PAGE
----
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Posted on: June 25, 2021

New Photo Library to be Named for Legendary SF Photographer David Johnson


SAN FRANCISCO, CA A new photo library at the Harvey Milk Photo Center will be named for legendary photographer David Johnson, who chronicled Black life in San Francisco in the mid-twentieth century, the San Francisco Recreation and Park Department announced today.

Johnson will be honored during a virtual dedication ceremony held Saturday. The David Johnson Photo Library, which will open after Labor Day, will feature hundreds of photo reference books and a seating area for visitors to the Harvey Milk Photo Center to enjoy.  

Johnson, who was born in 1926, moved to San Francisco after serving in World War II to study photography at the California School of Fine Arts (now the San Francisco Art Institute) with Ansel Adams and Minor White. He was Adams’s first African American student. Both Adams and White encouraged Johnson to photograph what he knew, leading to Johnson to document street life in the Fillmore, as well as the civil rights movement. 

Mayor London Breed issued a commendation recognizing Johnson for his powerful work capturing life in the Fillmore. From 1947 into the 1960s, he photographed residents on the streets and sidewalks, in churches and barbershops, and in social clubs and juke joints.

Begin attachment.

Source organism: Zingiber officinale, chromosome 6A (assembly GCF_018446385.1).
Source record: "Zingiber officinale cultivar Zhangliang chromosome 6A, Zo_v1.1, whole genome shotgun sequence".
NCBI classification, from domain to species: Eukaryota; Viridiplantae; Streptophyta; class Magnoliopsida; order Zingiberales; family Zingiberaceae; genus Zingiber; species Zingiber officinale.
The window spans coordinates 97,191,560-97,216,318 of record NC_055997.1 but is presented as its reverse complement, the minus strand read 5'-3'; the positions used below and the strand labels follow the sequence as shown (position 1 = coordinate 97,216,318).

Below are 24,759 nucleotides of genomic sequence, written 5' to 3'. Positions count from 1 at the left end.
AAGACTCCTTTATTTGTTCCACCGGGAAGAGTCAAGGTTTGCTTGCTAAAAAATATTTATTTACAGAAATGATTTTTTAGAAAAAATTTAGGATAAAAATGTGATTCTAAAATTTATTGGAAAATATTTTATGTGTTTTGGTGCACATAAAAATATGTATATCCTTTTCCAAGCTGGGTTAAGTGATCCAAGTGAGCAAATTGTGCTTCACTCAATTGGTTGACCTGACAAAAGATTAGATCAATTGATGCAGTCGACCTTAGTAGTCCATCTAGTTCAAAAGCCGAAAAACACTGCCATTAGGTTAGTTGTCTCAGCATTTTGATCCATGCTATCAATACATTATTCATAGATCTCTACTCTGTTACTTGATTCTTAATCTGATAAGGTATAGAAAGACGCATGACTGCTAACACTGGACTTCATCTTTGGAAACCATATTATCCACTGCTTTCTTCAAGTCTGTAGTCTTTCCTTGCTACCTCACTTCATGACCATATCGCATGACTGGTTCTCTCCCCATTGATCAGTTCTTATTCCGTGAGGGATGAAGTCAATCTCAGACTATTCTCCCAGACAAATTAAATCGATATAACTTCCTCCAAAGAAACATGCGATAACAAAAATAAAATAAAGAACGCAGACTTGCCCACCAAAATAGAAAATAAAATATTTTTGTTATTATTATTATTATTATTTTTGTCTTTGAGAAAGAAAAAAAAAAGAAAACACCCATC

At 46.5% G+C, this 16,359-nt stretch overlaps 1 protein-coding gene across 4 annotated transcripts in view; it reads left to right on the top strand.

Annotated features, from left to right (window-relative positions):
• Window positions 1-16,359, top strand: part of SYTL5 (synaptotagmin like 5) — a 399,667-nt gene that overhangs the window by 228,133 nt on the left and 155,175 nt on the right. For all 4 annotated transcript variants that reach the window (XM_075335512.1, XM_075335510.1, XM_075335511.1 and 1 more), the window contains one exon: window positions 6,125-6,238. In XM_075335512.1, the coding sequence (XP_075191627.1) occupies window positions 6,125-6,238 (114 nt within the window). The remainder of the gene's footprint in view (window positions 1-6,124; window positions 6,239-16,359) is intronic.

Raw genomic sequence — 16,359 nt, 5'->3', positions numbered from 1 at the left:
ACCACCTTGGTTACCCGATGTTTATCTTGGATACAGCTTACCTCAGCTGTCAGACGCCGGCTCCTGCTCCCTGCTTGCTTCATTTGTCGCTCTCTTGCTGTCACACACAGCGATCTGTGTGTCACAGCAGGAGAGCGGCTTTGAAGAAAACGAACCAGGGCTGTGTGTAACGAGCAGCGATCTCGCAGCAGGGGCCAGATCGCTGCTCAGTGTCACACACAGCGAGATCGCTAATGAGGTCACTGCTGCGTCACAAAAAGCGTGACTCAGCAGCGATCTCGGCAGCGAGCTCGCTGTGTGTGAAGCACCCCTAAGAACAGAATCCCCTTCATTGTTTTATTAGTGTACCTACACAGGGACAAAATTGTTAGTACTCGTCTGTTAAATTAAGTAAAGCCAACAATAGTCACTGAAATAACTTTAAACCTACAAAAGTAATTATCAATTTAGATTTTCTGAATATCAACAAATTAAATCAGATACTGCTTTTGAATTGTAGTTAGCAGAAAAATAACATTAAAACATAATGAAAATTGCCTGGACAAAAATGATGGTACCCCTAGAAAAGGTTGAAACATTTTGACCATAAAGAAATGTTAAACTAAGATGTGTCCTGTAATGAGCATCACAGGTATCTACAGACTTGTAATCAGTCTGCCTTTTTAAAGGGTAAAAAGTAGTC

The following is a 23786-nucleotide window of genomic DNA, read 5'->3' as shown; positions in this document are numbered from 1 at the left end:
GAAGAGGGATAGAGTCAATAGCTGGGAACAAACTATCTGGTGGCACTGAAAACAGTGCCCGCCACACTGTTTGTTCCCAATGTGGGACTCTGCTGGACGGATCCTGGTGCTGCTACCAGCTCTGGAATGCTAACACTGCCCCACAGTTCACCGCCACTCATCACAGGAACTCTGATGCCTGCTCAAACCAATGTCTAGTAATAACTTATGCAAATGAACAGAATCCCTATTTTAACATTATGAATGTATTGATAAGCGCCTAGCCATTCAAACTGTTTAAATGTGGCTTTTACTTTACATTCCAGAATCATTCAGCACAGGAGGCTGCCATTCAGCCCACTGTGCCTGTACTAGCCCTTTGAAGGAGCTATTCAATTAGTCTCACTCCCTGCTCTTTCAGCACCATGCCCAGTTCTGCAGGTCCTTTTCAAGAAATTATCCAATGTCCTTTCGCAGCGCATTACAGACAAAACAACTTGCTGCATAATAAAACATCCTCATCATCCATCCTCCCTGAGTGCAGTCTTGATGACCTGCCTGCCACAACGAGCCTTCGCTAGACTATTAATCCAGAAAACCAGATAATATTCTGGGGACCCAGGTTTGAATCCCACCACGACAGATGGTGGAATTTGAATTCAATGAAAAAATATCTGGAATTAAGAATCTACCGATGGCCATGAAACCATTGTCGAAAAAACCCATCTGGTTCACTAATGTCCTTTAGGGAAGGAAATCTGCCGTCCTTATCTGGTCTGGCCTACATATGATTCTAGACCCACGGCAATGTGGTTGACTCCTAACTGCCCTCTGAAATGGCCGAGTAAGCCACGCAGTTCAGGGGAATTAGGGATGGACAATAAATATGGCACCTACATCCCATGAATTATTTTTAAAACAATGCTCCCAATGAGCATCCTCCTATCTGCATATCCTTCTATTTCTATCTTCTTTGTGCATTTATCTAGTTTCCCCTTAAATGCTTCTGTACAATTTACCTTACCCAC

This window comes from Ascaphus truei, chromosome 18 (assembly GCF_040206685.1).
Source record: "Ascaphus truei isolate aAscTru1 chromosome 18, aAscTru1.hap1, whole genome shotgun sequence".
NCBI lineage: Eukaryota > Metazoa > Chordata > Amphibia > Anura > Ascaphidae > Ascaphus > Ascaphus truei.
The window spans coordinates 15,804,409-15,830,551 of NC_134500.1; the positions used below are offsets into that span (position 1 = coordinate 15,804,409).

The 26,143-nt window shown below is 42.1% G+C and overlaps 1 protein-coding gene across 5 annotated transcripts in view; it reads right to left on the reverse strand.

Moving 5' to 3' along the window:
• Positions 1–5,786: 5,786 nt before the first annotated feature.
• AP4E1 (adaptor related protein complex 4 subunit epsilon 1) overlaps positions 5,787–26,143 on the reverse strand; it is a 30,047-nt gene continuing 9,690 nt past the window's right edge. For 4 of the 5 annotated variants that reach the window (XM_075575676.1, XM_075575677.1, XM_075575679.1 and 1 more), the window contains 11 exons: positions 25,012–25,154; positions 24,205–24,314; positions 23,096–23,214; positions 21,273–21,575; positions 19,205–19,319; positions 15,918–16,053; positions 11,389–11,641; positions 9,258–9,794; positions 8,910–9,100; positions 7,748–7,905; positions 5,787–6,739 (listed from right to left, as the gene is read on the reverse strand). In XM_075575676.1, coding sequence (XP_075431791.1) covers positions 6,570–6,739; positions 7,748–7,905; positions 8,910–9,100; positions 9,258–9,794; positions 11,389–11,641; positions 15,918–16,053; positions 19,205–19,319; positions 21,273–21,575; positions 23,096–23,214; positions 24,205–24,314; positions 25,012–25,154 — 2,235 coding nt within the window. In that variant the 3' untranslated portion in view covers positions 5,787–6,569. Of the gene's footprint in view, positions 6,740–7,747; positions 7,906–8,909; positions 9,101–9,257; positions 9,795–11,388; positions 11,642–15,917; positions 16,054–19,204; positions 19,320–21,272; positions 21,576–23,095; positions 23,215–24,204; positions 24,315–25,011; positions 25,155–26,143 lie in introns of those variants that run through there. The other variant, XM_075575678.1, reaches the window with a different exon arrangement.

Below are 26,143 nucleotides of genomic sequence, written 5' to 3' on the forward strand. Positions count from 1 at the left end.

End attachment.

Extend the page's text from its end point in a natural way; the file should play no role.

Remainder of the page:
“David Johnson is truly a remarkable person in our community who has captured the essence and the experience of African Americans in San Francisco, and especially the Fillmore. When we look at the history books and talk about the Harlem of the West, his photographs are the one that documented our stories. We are fortunate our history is not lost because of his work,” Mayor Breed said.   

Among Johnson’s most well-known portraits is “Clarence,” a 5-year-old boy sitting on the steps of a Fillmore church. It was the San Francisco Chronicle’s Picture of the Week in 1947. 

“Little did I know that 80 plus years ago when I picked up my first camera as a young boy in Jacksonville, Florida, that little device would provide me with a skill to take pictures which would record historic times,” Johnson said. “I am grateful to people of San Francisco for the inspiration they provided me. And I am so very appreciative of 

this honor from the city I love so much."

“We are so fortunate to see San Francisco history through David Johnson’s lens,” said San Francisco Recreation and Park Department General Manager Phil Ginsburg. “He captured the energy of street life as well as the protests and marches that would define the civil rights era. We are grateful to be able to honor him.” 

Johnson’s photographs were featured in a 2001 KQED documentary about the Fillmore District. He was awarded the Certificate of Honor in Photography by Mayor Gavin Newsom in 2004 and the Fillmore Heritage Pioneer Award in 2011. His name is engraved in the Gene Suttle Plaza in the Fillmore.

The David Johnson Photograph Archive, with approximately 5,000 prints and negatives, is housed at The Bancroft Library at UC Berkeley. “A Dream Begun So Long Ago,” a biography and coffee table book of his images by his wife Jacqueline Sue, was published in 2012. 

Harvey Milk Photo Center, located in the Harvey Milk Center for the Arts at Duboce Park,  operates the oldest and largest community wet darkroom in the United States. It has been serving the public since 1940. 

To register for Saturday’s dedication ceremony and panel discussion, click here. 



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